Since the beginnings of human civilization people have struggled to determine and establish rules of morality, principles of conduct, and values of ethical thought. Whether you believe that one’s value and best “goodness” can be achieved through religions or some ethical philosophies, there are just some behaviors that are perceived as “bad form.” One such ethical conundrum involves the concept and act of “cheating.” When people hear the word “cheat,” they, generally, assume it is referencing one of two things, adultery in a marriage or relationship or dishonesty in the classroom. In the modern society, both, are considered to be self-serving choices, which many see diminishes their integrity. However, it is infidelity in a partnership that truly causes serious consequences, emotionally and mentally, for all involved. Some people would never cheat on a partner, while there are others who would cheat on anyone as surely as easily as they breathe. That said experts, scholars, researchers, and professionals of multiple disciplines seek the ultimate answer to why people cheat in their romantic relationships, as well as, why others do not, which is a worthwhile phenomenon to understand.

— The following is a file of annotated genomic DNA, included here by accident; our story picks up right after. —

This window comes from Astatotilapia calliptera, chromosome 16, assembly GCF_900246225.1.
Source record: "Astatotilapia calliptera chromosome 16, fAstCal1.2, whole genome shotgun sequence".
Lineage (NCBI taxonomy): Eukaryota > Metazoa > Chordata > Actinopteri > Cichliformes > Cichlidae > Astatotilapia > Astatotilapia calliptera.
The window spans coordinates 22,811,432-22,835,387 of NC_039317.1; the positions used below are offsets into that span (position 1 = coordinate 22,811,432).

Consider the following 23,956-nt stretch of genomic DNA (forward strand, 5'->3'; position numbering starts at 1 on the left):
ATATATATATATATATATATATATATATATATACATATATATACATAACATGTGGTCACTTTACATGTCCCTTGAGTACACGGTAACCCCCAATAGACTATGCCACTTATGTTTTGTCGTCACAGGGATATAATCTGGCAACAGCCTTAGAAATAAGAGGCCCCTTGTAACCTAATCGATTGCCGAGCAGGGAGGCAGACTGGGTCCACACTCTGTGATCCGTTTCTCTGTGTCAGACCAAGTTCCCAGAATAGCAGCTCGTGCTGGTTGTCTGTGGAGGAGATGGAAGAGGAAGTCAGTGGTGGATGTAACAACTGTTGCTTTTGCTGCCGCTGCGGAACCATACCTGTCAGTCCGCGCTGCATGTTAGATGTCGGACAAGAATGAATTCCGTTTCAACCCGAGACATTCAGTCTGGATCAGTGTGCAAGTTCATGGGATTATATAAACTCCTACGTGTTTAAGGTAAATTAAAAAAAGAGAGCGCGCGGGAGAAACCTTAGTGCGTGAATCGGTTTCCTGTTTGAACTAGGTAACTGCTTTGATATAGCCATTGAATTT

There is no singular universal explanation about what motivates people to cheat. The reasoning and statistics differ for differing demographics, from gender, age, and economical status, which all can play a part in why someone may cheat on a partner. Cheating on a partner, especially by individuals in the public eye, is commonplace today. As a society we are more desensitized to adulterers than we once were, for example when cheaters were stoned, publically whipped, jailed or exiled for such behaviors. Many of these researchers fear that we are losing our sense of ethics in a world where “anything goes” (Grohol 1). Today we, also, categorize “types” of cheating in romantic relationships, emotional, mental, and physical. This has often led to issues among the genders, because women are often more bothered by emotional adultery, where men focus on the physical aspects (Saw 1). No one really knows all of the full physical, psychological, and emotional reasoning behind why people cheat. It is far more than just issues with commitment, honesty, or lack of hormonal control. Regardless of the perpetrators reasoning, cheating represents a negative element of the human paradigm and is a phenomenon worthy of further research and discussion.